While accessible from the main menu and given its own focus, Far Cry Arcade also exists within the core game as literal arcade cabinets. These are intended as a subtle bit of world building, crafting more realistic, ‘lived-in' environments, while providing players respite from the main focus of the game – which revolves around freeing an isolated region of Montana from the control of the Eden's Gate doomsday cult.
“It's plugged into, and has purpose in, our main universe – you actually carry over all of your character customisation,” says Fournier. “You might want to show off your new wardrobe or new gun. It's really there to supplement the main, core experience of Far Cry.”
Not every character upgrade you unlock in the solo campaign will carry over into Far Cry Arcade, but those that do – such as better weapons proficiency, or certain movement boosters – can similarly improve your performance in the user-created maps and modes. It feels like a nice way to add replayability as you try to get better times or improve performance, and adds a way to enhance your skills to take on tougher maps. Good performance in Far Cry Arcade feed back into the main campaign, too – there are 500 levels of progression to work through by completing maps, earning virtual cash and perk points to unlock more skills.
While Ubisoft will be adding its own in-house creations to Far Cry Arcade, players' creations will also be able to be shared amongst the community. It's this aspect that Fournier hopes will take off, and inspire Minecraft levels of creativity in both the player base and the developers.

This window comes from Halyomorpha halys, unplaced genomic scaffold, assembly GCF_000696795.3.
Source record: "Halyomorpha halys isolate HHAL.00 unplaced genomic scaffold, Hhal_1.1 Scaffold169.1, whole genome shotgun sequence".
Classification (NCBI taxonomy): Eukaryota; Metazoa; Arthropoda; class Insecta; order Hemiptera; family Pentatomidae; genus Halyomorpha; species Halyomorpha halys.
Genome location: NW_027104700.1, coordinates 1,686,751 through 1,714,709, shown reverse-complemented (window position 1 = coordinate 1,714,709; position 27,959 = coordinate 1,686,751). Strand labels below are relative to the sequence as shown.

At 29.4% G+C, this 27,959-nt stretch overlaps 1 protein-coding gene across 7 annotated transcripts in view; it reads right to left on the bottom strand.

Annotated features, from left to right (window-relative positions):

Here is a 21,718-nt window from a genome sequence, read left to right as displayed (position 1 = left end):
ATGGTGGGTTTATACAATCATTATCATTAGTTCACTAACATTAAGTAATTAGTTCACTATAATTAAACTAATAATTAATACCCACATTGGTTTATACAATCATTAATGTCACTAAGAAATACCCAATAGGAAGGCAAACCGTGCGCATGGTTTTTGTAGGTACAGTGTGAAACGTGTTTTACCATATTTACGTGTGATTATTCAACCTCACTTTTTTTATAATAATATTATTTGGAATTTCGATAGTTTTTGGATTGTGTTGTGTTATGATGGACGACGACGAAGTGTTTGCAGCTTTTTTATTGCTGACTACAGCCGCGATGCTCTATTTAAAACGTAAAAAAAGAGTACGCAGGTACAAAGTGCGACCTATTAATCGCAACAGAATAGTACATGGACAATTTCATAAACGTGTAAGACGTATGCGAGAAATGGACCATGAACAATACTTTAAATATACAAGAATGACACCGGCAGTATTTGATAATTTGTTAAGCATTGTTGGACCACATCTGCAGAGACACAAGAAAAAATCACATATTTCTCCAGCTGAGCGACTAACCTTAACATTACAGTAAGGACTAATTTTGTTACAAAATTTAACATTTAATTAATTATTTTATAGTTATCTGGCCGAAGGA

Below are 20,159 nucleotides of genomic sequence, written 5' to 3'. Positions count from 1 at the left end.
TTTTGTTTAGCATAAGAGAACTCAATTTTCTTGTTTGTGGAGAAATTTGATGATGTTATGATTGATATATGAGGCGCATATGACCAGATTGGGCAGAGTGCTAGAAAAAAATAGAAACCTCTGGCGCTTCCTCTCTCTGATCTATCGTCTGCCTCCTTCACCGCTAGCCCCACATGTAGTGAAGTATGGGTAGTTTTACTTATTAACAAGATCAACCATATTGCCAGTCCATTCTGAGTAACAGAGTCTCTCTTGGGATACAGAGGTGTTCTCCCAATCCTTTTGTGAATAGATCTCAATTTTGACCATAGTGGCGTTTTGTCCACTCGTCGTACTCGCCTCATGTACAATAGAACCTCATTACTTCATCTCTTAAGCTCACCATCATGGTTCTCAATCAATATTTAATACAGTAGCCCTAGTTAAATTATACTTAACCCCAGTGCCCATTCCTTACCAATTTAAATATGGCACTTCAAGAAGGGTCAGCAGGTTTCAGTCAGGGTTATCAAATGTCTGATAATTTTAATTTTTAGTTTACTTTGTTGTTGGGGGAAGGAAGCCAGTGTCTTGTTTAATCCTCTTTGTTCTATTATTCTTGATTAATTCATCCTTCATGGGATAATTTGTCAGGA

“I hope that we're gonna see some crazy world building that might even inspire us to release some different type of content later down the road,” he says. “I mean, this is all part of us wanting the Far Cry fans and community to be really active, and we want to listen to their feedback and build on what works and what doesn't work.”
Away from its arcade, Far Cry 5 is shaping up to be a real treat in its own right, and potentially the best instalment in the series since 2012's Far Cry 3. While 2014's Far Cry 4 and 2016's [Far Cry Primal were fine additions to the series, the former felt like a redux of the third game, while the latter seemed more like an experimental spin-off – almost like a test-run for a new franchise Ubisoft wasn't quite confident enough in. In comparison, Far Cry 5 feels like a real evolution, with new ideas and features that enhance the base model without feeling like a departure from what the series fundamentally is.
Playing a near-final build, it proves immediately more immersive, with an opening mission to arrest the dangerous Joseph Seed going badly wrong, and stranding you – as a newly appointed deputy sheriff – in Montana's wildlands. The core threat of the Eden's Gate cult feels more relevant and contemporary compared to past Far Cry villains, particularly given the rural American setting. They're believable in a way that the caricaturish likes of Pagan Min from Far Cry 4 never managed to be.